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J Mol Biol. 1997 Jul 11;270(2):294-304.

Three-state model for lysozyme folding: triangular folding mechanism with an energetically trapped intermediate.

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Department of Biophysical Chemistry, Biozentrum der Universit├Ąt Basel,Switzerland.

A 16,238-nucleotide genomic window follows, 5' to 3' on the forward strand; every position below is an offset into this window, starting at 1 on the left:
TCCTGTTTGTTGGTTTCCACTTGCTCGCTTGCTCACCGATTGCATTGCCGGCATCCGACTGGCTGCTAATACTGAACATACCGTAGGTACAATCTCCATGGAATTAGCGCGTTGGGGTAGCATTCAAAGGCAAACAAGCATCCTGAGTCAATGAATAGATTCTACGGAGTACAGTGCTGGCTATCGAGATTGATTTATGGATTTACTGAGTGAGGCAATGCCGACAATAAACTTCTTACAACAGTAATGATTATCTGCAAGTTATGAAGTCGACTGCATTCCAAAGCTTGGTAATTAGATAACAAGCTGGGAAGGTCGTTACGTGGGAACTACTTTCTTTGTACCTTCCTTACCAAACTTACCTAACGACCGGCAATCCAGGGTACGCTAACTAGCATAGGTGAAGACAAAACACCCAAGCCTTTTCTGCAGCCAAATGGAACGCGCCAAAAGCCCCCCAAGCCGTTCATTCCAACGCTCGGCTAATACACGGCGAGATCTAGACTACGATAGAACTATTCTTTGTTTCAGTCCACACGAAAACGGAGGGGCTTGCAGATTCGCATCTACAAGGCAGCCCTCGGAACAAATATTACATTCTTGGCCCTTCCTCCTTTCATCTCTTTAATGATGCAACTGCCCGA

We investigated the role of a partially folded intermediate that transiently accumulates during lysozyme folding. Previous studies had shown that the partially folded intermediate is located on a slow-folding pathway and that an additional fast direct pathway from the unfolded state to the native state exists. Kinetic double-jump experiments showed that the two folding pathways are not caused by slow equilibration reactions in the unfolded state. Rather, kinetic partitioning occurs very early in lysozyme refolding, giving the molecules the chance to enter the direct pathway or a slow-folding channel. Fitting the guanidinium chloride dependencies of the refolding and unfolding reactions to analytical solutions for different folding scenarios enables us to propose a triangular mechanism as the minimal model for lysozyme folding explaining all observed kinetic reactions: [diagram in text]. All microscopic rate constants and their guanidinium chloride dependencies could be obtained from the experimental data. The results suggest that population of the intermediate during refolding increases the free energy of activation of the folding process. This effect is due to the increased stability of the intermediate state compared to the unfolded state leading to an increase in the free energy of activation (deltaG0) compared to folding in the absence of populated intermediate states. The absolute energy of the transition state is identical on both pathways. The results imply that pre-formed secondary structure in the folding intermediate obstructs formation of the transition state of folding but does not change the nature of the rate-limiting step in the folding process.

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